Dr Tom Ellis (Centre for Synthetic Biology and Innovation and Department of Bioengineering, Imperial College London)
Thu 24 Sep 2015, 12:00 - 13:00
C.H Waddington Building, Seminar room 1.08, King's Building's

If you have a question about this talk, please contact: Julie Fyffe (jfyffe)

Image for Designing materials and gene expression at lower cost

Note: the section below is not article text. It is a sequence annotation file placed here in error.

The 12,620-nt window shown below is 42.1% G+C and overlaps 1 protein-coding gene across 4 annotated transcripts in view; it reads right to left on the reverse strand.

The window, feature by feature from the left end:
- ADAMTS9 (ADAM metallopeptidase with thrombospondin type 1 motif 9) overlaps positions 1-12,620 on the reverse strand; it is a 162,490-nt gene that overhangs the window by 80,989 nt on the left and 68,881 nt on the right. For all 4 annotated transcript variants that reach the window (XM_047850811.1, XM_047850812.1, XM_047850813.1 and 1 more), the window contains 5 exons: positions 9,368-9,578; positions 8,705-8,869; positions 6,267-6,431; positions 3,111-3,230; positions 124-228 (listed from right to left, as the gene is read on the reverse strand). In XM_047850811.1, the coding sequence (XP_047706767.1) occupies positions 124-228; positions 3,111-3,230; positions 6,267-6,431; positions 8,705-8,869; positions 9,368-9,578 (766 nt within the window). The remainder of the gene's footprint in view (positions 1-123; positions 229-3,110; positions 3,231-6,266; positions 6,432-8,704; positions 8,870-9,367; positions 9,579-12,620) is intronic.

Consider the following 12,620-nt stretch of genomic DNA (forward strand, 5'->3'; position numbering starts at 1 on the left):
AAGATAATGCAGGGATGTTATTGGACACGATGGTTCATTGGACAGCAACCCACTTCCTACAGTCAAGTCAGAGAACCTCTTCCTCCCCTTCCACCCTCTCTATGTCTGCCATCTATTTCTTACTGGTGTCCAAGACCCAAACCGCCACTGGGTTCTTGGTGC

Synthetic biology seeks to understand and derive value from biology via its re-design and synthesis using engineering principles. The workhorses of this endeavour are microbial cells, reprogrammed with synthetic DNA constructs to perform new tasks such as biosynthesis, biosensing and computation. In this talk, I will first discuss our upcoming work on engineering materials from bacterial sources and how an iGEM project can transform the directions of a lab. I’ll then introduce our recent publication characterising the cost synthetic biology constructs impose on the microbial cells that host them. By combining a mathematical model of protein synthesis with a novel assay for measuring the expression capacity of cells, we can assess and predict the burden different parts and constructs impose on their host and identify designs that operate efficiently at a lower cost to the cell’s economy. This foundational work adds a crucial new dimension to synthetic biology that aids the design of engineered cells more robust to mutation and with predictable growth rates desirable for use in industrial biotechnology.